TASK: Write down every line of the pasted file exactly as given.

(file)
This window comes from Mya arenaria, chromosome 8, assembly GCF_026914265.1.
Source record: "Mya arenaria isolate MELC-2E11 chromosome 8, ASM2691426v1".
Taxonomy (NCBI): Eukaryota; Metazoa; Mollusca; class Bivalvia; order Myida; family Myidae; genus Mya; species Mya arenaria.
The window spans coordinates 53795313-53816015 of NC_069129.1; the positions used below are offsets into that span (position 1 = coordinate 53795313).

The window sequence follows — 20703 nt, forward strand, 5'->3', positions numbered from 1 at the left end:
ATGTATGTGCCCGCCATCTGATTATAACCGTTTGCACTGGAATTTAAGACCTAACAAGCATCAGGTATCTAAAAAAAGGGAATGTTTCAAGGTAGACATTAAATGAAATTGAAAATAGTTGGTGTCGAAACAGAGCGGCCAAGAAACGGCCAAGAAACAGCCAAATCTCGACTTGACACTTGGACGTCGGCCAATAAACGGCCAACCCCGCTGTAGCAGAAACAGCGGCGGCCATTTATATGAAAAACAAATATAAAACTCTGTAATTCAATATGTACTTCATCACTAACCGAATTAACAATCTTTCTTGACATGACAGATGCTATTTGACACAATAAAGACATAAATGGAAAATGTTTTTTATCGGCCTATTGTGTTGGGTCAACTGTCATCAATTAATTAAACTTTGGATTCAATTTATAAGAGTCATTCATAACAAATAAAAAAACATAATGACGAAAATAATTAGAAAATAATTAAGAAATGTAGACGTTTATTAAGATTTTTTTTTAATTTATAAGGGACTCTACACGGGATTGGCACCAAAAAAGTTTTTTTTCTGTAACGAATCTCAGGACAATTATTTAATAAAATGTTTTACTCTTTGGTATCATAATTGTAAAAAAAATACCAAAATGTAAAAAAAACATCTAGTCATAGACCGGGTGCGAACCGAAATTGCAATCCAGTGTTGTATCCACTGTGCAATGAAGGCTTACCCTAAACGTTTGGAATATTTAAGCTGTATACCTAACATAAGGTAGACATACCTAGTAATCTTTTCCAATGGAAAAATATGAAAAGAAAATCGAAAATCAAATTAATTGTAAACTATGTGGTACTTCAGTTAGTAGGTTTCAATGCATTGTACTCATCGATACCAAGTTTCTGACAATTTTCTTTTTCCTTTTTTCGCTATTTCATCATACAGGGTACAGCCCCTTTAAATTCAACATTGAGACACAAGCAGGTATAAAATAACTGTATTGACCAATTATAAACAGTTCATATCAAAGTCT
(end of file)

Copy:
This window comes from Mya arenaria, chromosome 8, assembly GCF_026914265.1.
Source record: "Mya arenaria isolate MELC-2E11 chromosome 8, ASM2691426v1".
Taxonomy (NCBI): Eukaryota; Metazoa; Mollusca; class Bivalvia; order Myida; family Myidae; genus Mya; species Mya arenaria.
The window spans coordinates 53795313-53816015 of NC_069129.1; the positions used below are offsets into that span (position 1 = coordinate 53795313).

The window sequence follows — 20703 nt, forward strand, 5'->3', positions numbered from 1 at the left end:
ATGTATGTGCCCGCCATCTGATTATAACCGTTTGCACTGGAATTTAAGACCTAACAAGCATCAGGTATCTAAAAAAAGGGAATGTTTCAAGGTAGACATTAAATGAAATTGAAAATAGTTGGTGTCGAAACAGAGCGGCCAAGAAACGGCCAAGAAACAGCCAAATCTCGACTTGACACTTGGACGTCGGCCAATAAACGGCCAACCCCGCTGTAGCAGAAACAGCGGCGGCCATTTATATGAAAAACAAATATAAAACTCTGTAATTCAATATGTACTTCATCACTAACCGAATTAACAATCTTTCTTGACATGACAGATGCTATTTGACACAATAAAGACATAAATGGAAAATGTTTTTTATCGGCCTATTGTGTTGGGTCAACTGTCATCAATTAATTAAACTTTGGATTCAATTTATAAGAGTCATTCATAACAAATAAAAAAACATAATGACGAAAATAATTAGAAAATAATTAAGAAATGTAGACGTTTATTAAGATTTTTTTTTAATTTATAAGGGACTCTACACGGGATTGGCACCAAAAAAGTTTTTTTTCTGTAACGAATCTCAGGACAATTATTTAATAAAATGTTTTACTCTTTGGTATCATAATTGTAAAAAAAATACCAAAATGTAAAAAAAACATCTAGTCATAGACCGGGTGCGAACCGAAATTGCAATCCAGTGTTGTATCCACTGTGCAATGAAGGCTTACCCTAAACGTTTGGAATATTTAAGCTGTATACCTAACATAAGGTAGACATACCTAGTAATCTTTTCCAATGGAAAAATATGAAAAGAAAATCGAAAATCAAATTAATTGTAAACTATGTGGTACTTCAGTTAGTAGGTTTCAATGCATTGTACTCATCGATACCAAGTTTCTGACAATTTTCTTTTTCCTTTTTTCGCTATTTCATCATACAGGGTACAGCCCCTTTAAATTCAACATTGAGACACAAGCAGGTATAAAATAACTGTATTGACCAATTATAAACAGTTCATATCAAAGTCT